Step 1: mTOR inhibition
mTOR stands for mechanistic target of rapamycin. It is a protein found inside most cells and is responsible for regulating cellular growth by sensing and integrating diverse nutritional and environmental cues.
Excessive activation of cell mTOR is implicated in the chronic diseases plaguing our aging population such as cancer, type 2 diabetes, and obesity.
Lowering mTOR activity extends life span in laboratory models by delaying the development of chronic diseases including cancer.
Our very existence—our individual creation and growth into adulthood—was dependent on highly activated mTOR in our cells that fueled their rapid proliferation.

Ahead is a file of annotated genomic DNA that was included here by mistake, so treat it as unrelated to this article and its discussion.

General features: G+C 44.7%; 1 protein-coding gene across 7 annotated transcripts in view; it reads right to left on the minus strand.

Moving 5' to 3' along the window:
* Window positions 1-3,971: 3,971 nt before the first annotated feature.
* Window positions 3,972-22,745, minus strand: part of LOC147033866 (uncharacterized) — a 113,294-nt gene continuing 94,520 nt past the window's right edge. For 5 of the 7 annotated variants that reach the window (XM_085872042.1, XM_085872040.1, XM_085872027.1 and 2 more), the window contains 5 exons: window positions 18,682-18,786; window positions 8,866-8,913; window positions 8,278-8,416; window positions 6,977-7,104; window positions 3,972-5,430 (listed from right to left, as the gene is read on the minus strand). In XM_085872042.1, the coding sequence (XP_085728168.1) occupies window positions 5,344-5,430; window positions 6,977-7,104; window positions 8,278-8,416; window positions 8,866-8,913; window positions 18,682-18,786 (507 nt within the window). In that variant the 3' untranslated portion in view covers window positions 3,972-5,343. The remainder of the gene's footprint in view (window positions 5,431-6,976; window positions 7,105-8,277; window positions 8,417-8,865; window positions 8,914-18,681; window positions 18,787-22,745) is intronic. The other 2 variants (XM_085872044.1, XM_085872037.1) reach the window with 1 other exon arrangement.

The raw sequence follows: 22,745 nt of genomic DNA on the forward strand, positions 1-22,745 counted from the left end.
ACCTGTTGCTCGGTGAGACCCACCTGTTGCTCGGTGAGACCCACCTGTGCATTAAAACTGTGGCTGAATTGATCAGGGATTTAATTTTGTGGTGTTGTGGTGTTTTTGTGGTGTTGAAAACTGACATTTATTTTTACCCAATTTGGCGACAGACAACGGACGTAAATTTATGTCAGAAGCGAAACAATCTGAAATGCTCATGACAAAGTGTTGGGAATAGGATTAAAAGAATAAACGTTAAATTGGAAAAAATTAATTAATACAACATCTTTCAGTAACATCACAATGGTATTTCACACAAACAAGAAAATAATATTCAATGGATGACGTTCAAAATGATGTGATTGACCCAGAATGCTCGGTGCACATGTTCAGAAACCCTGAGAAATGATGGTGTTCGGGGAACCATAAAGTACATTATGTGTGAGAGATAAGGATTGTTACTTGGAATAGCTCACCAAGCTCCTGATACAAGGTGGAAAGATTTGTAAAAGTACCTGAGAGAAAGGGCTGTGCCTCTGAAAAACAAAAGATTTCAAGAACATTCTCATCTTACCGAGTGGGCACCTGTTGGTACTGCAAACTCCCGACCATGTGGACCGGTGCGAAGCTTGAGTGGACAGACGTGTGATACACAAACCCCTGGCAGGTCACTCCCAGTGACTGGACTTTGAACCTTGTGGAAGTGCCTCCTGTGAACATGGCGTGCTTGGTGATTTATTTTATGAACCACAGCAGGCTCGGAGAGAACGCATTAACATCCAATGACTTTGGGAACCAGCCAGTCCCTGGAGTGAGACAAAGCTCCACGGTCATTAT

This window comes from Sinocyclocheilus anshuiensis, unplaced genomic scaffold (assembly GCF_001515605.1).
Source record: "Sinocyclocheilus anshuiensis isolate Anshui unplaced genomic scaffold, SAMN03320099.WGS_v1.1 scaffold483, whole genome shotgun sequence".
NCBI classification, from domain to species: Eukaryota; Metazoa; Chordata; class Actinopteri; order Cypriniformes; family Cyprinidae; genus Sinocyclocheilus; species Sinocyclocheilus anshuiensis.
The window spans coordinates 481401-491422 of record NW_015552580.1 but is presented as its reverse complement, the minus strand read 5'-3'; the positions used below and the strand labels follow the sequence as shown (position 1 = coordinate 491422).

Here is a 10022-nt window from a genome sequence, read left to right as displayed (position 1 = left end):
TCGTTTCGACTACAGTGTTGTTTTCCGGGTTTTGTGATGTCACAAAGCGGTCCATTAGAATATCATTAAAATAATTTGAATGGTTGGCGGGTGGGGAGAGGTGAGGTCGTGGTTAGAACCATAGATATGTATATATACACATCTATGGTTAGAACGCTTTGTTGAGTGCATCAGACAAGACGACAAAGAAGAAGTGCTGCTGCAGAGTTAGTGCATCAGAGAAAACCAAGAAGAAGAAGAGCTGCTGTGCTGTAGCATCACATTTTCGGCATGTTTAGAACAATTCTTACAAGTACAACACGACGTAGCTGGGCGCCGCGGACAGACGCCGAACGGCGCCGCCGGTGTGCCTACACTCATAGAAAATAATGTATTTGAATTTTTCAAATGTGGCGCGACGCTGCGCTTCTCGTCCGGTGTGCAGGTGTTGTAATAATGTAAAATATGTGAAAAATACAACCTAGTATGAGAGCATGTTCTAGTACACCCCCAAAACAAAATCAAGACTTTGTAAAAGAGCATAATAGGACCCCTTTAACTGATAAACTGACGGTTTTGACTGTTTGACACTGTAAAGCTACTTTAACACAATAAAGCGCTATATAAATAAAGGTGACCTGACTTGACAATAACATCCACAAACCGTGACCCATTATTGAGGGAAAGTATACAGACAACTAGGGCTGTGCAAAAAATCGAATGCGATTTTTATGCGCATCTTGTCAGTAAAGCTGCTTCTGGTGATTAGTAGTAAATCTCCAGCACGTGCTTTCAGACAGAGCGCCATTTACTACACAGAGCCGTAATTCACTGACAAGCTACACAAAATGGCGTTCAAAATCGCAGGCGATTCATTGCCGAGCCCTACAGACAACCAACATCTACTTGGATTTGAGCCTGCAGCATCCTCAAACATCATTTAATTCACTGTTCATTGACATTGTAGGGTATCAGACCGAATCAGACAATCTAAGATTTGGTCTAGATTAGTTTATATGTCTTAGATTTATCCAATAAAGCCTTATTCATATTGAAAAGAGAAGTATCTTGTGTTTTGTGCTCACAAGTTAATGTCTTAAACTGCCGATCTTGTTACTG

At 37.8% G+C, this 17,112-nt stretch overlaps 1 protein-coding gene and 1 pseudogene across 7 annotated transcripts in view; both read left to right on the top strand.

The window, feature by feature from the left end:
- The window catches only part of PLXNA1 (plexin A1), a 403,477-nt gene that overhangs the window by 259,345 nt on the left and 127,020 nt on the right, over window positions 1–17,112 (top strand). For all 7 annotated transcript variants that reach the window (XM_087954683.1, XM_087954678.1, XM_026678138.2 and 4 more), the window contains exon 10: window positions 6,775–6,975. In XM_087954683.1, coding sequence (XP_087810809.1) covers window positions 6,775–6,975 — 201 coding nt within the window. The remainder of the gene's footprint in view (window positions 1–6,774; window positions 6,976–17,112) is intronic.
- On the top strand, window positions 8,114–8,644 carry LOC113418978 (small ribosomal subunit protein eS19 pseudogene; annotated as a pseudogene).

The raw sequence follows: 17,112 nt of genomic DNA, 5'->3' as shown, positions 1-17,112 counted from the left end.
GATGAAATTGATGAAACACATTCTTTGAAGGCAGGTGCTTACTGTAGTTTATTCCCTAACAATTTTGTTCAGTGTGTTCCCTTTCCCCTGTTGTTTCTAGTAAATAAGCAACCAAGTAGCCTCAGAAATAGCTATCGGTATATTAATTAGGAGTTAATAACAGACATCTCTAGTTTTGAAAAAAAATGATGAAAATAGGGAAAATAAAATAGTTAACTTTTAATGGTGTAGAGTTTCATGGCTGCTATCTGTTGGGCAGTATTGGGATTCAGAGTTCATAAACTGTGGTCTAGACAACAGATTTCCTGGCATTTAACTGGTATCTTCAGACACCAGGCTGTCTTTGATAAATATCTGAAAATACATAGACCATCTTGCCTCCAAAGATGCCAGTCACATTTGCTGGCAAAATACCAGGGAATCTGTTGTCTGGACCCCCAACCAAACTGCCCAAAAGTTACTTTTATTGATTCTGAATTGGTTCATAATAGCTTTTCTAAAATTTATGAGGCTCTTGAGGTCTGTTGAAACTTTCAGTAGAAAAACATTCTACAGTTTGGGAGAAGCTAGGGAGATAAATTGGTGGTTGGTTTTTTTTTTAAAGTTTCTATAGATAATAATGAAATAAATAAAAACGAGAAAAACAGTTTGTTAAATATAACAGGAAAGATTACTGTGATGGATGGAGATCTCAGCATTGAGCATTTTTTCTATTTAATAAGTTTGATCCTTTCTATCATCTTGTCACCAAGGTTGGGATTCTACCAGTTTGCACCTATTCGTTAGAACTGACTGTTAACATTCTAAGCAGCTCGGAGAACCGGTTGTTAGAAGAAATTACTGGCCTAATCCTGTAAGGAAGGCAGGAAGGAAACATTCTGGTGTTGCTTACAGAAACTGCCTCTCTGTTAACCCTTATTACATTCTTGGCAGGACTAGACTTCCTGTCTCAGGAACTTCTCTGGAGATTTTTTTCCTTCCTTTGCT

With aging or excess calorie intake, most people’s mTOR remains at dangerously high levels of activity long after we’ve ceased growing.
If the body no longer needs to grow in size and mature, but mTOR activity remains high, something else can start to grow: cancer. Lowering mTOR signaling has in fact been shown to reduce cancer.
Turning down mTOR has additional benefits, including turning on autophagy to help rid cells of accumulated debris. Studies in elderly people indicate improvements in immune functions in response to mTOR inhibition.
Aside from very extreme calorie restriction, which is impractical for most people, the most efficient way of suppressing excess mTOR is using a drug called rapamycin in the dose of about 5 mg once a week.